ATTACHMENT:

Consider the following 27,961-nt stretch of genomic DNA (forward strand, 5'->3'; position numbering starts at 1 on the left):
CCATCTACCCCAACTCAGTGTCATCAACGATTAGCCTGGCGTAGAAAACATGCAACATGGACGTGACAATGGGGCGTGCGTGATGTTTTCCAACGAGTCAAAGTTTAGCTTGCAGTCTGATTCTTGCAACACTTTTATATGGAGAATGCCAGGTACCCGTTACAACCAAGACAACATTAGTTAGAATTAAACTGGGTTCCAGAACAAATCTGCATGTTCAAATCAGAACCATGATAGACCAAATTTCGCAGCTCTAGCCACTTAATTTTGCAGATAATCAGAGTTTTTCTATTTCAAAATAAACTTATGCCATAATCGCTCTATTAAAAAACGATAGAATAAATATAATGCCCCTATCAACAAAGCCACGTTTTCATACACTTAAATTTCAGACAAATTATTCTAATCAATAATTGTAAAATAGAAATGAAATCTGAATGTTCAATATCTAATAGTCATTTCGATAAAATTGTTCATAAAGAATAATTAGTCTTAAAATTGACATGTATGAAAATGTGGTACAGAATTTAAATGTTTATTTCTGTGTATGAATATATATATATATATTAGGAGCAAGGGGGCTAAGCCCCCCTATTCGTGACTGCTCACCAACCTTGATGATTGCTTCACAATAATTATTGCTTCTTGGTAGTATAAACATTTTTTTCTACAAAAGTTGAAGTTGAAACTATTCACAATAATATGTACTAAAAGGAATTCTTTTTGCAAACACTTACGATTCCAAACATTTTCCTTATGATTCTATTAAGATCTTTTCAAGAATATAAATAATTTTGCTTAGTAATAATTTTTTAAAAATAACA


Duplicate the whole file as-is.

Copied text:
Consider the following 27,961-nt stretch of genomic DNA (forward strand, 5'->3'; position numbering starts at 1 on the left):
CCATCTACCCCAACTCAGTGTCATCAACGATTAGCCTGGCGTAGAAAACATGCAACATGGACGTGACAATGGGGCGTGCGTGATGTTTTCCAACGAGTCAAAGTTTAGCTTGCAGTCTGATTCTTGCAACACTTTTATATGGAGAATGCCAGGTACCCGTTACAACCAAGACAACATTAGTTAGAATTAAACTGGGTTCCAGAACAAATCTGCATGTTCAAATCAGAACCATGATAGACCAAATTTCGCAGCTCTAGCCACTTAATTTTGCAGATAATCAGAGTTTTTCTATTTCAAAATAAACTTATGCCATAATCGCTCTATTAAAAAACGATAGAATAAATATAATGCCCCTATCAACAAAGCCACGTTTTCATACACTTAAATTTCAGACAAATTATTCTAATCAATAATTGTAAAATAGAAATGAAATCTGAATGTTCAATATCTAATAGTCATTTCGATAAAATTGTTCATAAAGAATAATTAGTCTTAAAATTGACATGTATGAAAATGTGGTACAGAATTTAAATGTTTATTTCTGTGTATGAATATATATATATATATTAGGAGCAAGGGGGCTAAGCCCCCCTATTCGTGACTGCTCACCAACCTTGATGATTGCTTCACAATAATTATTGCTTCTTGGTAGTATAAACATTTTTTTCTACAAAAGTTGAAGTTGAAACTATTCACAATAATATGTACTAAAAGGAATTCTTTTTGCAAACACTTACGATTCCAAACATTTTCCTTATGATTCTATTAAGATCTTTTCAAGAATATAAATAATTTTGCTTAGTAATAATTTTTTAAAAATAACA